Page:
“A.A. as such ought never be organized, but we may create service boards or committees directly responsible to those the serve.”
The twelve traditions of AA is basically a set of rules or bylaws that restrict and constrain AA to a single focus – individual recovery within a group of other alcoholics.
The Traditions section of The book Twelve Steps and Twelve Traditions is a fun and interesting read because it is filled with “war stories” illustrating how AA got to an understanding of each tradition. The chapter on Tradition Nine is no different. The chapter defines “never be organized” as lacking a power structure, as lacking “vested authority”. To illustrate a normal AA’s distrust of authority it alludes to how poorly received is a new chapter member with many years of sobriety elsewhere who “views with alarm for the benefit of AA”. What a great little phrase, “viewing with alarm for the benefit of AA”. It is so natural for people to assume and attempt to exert authority, especially subtle authority. Tradition Nine wants none of it.
The description of the ninth tradition in Twelve Steps and Twelve Traditions is short, just four pages, but it contains a powerful vision. Like most of the Traditions, the Ninth Tradition is a description of what AA does not do. It doesn’t collect dues, take attendance, have membership rules, enforce belief, or kick people out. AA relies entirely on an individual’s desire to stop drinking as its organizing principle.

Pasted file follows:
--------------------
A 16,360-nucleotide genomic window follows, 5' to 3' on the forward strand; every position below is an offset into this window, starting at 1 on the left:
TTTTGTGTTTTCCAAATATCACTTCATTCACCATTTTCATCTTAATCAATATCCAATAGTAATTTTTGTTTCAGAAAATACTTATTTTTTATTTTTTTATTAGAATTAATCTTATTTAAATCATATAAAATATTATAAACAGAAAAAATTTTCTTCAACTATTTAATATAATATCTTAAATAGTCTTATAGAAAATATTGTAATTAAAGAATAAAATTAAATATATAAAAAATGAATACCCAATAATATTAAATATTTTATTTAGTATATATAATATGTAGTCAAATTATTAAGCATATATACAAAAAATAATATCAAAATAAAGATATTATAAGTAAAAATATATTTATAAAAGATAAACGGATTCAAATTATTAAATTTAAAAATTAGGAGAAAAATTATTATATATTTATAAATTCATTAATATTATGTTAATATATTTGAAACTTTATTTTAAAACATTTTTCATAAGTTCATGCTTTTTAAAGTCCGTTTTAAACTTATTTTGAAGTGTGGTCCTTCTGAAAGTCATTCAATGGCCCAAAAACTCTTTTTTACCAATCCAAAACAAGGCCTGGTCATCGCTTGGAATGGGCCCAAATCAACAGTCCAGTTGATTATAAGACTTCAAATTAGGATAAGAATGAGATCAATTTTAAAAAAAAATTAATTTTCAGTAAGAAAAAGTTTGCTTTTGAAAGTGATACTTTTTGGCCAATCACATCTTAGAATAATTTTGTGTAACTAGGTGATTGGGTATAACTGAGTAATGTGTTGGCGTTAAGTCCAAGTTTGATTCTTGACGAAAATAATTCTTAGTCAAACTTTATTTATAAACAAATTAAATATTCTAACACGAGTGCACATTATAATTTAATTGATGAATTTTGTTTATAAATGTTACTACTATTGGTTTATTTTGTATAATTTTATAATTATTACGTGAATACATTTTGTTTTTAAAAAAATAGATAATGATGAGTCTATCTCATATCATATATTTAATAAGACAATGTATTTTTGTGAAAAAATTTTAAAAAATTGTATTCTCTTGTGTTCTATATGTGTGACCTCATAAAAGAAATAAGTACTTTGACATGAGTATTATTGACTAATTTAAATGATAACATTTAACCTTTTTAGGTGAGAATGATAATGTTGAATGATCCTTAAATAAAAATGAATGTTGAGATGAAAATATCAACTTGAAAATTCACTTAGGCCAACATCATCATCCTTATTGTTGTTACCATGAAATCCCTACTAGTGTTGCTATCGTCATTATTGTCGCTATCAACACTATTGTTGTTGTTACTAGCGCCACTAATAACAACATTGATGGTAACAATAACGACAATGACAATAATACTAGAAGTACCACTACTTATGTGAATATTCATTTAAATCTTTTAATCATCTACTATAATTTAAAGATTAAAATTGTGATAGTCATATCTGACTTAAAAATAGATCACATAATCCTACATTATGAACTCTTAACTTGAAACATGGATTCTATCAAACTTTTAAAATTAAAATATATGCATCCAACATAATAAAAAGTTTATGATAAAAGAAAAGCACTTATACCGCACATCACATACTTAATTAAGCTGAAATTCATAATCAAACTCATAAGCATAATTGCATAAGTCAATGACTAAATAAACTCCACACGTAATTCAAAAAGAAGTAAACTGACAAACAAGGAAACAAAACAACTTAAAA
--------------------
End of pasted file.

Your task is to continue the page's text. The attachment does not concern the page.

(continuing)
This principle is so radical and powerful that it is easy to miss – an idea that is too big to see. It took me a while to understand that really, actually nobody is in charge. There is a strong set of norms, and oral and group traditions, but there really isn’t a power structure or a career path. It is all and only about individual alcoholics meeting as a group. The more I understood this, the more I liked AA, and more importantly, the more I trusted AA.
Nobody’s going to make you stay sober. Not your mom, your wife, your bishop, or your judge. Not your AA group. Nobody can make you stay sober. We all make a personal decision every day to do the things we need to do to stay sober. We go to meetings. Every single person at a meeting is there because they made a decision to be there (some nudges-from-judges excepted). Meetings feel a certain way because there is so little sense of either coercion or authority. I felt it quickly when I got to AA. People are there because they need and want to be. The Ninth Tradition helps ensure it.